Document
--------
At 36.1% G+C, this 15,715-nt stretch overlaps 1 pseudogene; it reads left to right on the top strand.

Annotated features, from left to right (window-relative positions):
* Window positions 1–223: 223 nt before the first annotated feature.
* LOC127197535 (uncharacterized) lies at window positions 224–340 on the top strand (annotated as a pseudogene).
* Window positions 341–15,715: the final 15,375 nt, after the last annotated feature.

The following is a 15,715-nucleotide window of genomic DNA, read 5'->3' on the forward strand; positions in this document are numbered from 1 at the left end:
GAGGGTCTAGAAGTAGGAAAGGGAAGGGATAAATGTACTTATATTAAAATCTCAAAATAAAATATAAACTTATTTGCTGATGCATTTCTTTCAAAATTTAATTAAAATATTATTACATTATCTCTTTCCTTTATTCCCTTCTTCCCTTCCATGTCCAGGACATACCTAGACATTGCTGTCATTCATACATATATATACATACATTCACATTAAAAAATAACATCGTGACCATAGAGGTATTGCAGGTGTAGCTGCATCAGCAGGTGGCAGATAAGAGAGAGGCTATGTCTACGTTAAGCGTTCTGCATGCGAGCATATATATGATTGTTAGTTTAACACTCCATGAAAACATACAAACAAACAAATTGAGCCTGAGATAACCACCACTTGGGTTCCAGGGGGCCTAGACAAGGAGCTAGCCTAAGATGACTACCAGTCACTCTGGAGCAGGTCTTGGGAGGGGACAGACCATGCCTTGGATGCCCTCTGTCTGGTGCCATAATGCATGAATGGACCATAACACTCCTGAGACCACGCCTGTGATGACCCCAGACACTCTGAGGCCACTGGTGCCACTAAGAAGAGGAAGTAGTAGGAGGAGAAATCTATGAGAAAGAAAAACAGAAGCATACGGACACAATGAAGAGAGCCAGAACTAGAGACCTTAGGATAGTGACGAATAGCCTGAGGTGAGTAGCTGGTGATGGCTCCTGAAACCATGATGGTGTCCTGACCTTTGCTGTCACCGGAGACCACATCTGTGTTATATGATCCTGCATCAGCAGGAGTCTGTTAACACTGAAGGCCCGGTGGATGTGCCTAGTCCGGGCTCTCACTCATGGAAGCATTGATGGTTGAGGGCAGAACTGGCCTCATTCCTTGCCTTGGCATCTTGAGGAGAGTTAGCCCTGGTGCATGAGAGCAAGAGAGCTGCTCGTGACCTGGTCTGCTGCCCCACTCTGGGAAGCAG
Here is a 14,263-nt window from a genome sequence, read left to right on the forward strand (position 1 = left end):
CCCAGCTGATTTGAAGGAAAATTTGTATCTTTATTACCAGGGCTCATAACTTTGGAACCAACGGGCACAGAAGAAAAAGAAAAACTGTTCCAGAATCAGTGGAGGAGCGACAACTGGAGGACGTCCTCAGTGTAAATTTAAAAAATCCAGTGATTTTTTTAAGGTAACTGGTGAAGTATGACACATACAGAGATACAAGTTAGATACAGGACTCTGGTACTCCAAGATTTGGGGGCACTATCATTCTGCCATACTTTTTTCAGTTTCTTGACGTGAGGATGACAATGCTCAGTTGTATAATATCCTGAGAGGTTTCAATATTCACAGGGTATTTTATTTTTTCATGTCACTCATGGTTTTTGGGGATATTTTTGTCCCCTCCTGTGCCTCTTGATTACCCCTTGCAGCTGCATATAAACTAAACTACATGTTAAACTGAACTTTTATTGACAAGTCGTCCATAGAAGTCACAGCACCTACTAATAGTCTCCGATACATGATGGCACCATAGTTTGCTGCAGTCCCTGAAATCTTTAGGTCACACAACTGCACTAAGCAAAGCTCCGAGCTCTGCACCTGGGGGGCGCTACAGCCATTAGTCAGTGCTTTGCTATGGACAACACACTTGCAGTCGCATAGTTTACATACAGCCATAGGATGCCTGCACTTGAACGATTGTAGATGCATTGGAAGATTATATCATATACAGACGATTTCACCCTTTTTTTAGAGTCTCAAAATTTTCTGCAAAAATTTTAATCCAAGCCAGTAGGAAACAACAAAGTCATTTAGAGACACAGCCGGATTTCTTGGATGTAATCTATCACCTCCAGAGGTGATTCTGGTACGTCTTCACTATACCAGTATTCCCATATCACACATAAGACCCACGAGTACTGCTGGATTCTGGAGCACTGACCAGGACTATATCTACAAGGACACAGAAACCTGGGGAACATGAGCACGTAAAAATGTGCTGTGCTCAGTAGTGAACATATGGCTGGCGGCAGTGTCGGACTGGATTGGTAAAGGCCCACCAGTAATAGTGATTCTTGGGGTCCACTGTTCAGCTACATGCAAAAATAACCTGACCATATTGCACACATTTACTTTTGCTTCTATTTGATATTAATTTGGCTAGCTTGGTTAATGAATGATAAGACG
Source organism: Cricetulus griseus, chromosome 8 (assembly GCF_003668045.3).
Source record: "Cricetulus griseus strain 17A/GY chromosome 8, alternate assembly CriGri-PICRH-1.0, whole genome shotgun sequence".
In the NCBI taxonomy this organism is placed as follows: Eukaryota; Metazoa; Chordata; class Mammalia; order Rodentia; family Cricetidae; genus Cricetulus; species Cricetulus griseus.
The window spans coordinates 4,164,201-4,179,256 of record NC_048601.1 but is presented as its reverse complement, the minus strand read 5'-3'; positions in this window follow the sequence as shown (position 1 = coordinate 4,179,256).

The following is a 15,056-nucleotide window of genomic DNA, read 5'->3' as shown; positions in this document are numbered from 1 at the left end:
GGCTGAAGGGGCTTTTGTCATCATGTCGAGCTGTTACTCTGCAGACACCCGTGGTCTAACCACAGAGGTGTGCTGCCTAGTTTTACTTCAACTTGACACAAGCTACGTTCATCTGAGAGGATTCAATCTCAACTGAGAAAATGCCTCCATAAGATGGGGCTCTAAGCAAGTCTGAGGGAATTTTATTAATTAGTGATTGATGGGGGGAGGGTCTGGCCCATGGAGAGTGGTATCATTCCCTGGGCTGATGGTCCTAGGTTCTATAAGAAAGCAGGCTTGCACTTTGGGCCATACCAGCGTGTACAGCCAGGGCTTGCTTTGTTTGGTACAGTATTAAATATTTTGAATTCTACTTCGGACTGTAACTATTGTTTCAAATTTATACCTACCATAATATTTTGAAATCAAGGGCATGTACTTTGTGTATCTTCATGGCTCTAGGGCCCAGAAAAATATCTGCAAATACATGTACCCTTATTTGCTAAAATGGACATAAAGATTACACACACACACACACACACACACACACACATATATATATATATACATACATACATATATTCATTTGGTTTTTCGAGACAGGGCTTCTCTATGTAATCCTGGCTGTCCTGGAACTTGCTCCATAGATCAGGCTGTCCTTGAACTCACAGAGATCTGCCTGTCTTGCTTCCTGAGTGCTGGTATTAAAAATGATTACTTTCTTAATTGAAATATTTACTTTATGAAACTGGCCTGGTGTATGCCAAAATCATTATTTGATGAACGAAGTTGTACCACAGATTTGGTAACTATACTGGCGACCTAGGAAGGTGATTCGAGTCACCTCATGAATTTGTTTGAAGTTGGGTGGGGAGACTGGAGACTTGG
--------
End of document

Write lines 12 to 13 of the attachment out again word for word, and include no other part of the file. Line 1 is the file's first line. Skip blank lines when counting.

In the NCBI taxonomy this organism is placed as follows: Eukaryota; Metazoa; Chordata; class Mammalia; order Rodentia; family Cricetidae; genus Cricetulus; species Cricetulus griseus.
The window spans coordinates 4,164,201-4,179,256 of record NC_048601.1 but is presented as its reverse complement, the minus strand read 5'-3'; positions in this window follow the sequence as shown (position 1 = coordinate 4,179,256).